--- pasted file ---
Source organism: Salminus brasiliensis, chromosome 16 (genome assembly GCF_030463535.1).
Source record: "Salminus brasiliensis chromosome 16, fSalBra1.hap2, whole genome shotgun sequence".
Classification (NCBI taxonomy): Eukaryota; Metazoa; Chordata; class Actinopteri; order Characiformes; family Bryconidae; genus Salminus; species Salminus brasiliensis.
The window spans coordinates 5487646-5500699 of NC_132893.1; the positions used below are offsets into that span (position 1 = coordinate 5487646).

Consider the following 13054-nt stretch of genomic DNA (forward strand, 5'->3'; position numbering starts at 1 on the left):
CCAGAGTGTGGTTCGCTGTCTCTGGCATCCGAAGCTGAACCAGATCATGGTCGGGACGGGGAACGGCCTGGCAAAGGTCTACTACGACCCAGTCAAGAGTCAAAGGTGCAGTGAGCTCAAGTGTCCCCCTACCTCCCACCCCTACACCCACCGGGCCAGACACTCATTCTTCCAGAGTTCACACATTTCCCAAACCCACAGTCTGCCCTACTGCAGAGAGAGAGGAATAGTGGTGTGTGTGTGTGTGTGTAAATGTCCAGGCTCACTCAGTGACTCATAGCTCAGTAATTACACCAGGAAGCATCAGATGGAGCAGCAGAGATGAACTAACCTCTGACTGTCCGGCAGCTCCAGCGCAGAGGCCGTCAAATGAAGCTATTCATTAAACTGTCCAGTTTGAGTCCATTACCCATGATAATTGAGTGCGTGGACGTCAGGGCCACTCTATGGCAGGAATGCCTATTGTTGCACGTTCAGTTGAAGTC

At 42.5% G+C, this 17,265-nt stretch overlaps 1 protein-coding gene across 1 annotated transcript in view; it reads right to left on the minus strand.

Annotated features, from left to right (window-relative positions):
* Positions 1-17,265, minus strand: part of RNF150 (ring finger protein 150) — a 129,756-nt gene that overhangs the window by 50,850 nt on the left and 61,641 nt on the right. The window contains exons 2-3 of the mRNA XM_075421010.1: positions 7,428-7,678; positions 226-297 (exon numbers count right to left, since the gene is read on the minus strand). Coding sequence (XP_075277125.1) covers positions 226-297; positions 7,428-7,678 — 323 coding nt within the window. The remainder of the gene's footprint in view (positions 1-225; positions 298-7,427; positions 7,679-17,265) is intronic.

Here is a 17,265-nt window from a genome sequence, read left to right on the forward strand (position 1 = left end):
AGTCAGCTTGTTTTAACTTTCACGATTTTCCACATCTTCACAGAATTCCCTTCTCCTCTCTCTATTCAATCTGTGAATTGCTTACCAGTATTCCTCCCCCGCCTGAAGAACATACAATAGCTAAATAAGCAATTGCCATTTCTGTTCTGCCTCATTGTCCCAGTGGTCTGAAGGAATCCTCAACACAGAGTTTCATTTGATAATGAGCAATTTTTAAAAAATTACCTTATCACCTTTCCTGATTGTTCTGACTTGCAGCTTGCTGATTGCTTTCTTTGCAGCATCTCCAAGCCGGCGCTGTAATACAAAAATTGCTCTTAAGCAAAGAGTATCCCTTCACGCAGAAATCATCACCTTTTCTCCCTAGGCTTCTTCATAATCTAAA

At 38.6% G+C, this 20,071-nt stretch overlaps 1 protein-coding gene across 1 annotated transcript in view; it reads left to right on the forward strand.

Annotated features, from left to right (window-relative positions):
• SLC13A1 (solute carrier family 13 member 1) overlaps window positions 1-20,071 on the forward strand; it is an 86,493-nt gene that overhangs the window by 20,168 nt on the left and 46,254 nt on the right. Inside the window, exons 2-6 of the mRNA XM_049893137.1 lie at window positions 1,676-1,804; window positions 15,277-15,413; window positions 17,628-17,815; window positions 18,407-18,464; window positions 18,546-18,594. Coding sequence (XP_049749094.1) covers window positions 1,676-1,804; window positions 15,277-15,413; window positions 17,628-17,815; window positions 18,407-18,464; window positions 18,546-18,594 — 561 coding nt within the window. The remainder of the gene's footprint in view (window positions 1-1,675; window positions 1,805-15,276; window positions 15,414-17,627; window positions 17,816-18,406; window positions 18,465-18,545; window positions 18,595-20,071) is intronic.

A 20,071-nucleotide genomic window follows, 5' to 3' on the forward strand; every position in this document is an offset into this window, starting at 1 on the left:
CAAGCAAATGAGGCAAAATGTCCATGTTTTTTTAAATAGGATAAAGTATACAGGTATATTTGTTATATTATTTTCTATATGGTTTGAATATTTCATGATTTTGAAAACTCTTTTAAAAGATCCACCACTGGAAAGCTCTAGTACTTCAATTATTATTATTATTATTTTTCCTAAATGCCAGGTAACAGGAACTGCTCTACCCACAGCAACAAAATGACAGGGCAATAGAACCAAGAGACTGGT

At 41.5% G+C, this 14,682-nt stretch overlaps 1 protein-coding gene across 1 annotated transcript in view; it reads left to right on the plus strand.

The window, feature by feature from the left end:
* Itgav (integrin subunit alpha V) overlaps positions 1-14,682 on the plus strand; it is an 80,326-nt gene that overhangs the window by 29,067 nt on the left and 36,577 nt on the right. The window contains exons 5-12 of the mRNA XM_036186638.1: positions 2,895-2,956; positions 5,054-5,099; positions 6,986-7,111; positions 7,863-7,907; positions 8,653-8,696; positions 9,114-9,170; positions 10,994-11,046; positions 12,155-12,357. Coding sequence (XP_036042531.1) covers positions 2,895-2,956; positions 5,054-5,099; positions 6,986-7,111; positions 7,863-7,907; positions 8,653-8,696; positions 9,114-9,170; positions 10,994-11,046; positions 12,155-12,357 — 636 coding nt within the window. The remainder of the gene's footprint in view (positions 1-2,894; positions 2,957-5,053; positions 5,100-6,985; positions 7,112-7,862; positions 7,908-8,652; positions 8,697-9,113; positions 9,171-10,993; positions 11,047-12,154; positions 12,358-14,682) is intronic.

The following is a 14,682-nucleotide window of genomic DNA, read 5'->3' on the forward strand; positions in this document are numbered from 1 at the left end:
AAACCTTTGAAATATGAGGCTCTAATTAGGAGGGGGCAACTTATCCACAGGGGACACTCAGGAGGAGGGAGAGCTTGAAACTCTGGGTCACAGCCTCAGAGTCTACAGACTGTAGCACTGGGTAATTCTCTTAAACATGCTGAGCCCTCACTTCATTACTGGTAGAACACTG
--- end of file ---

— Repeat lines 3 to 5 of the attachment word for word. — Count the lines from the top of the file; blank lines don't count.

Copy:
Classification (NCBI taxonomy): Eukaryota; Metazoa; Chordata; class Actinopteri; order Characiformes; family Bryconidae; genus Salminus; species Salminus brasiliensis.
The window spans coordinates 5487646-5500699 of NC_132893.1; the positions used below are offsets into that span (position 1 = coordinate 5487646).

Consider the following 13054-nt stretch of genomic DNA (forward strand, 5'->3'; position numbering starts at 1 on the left):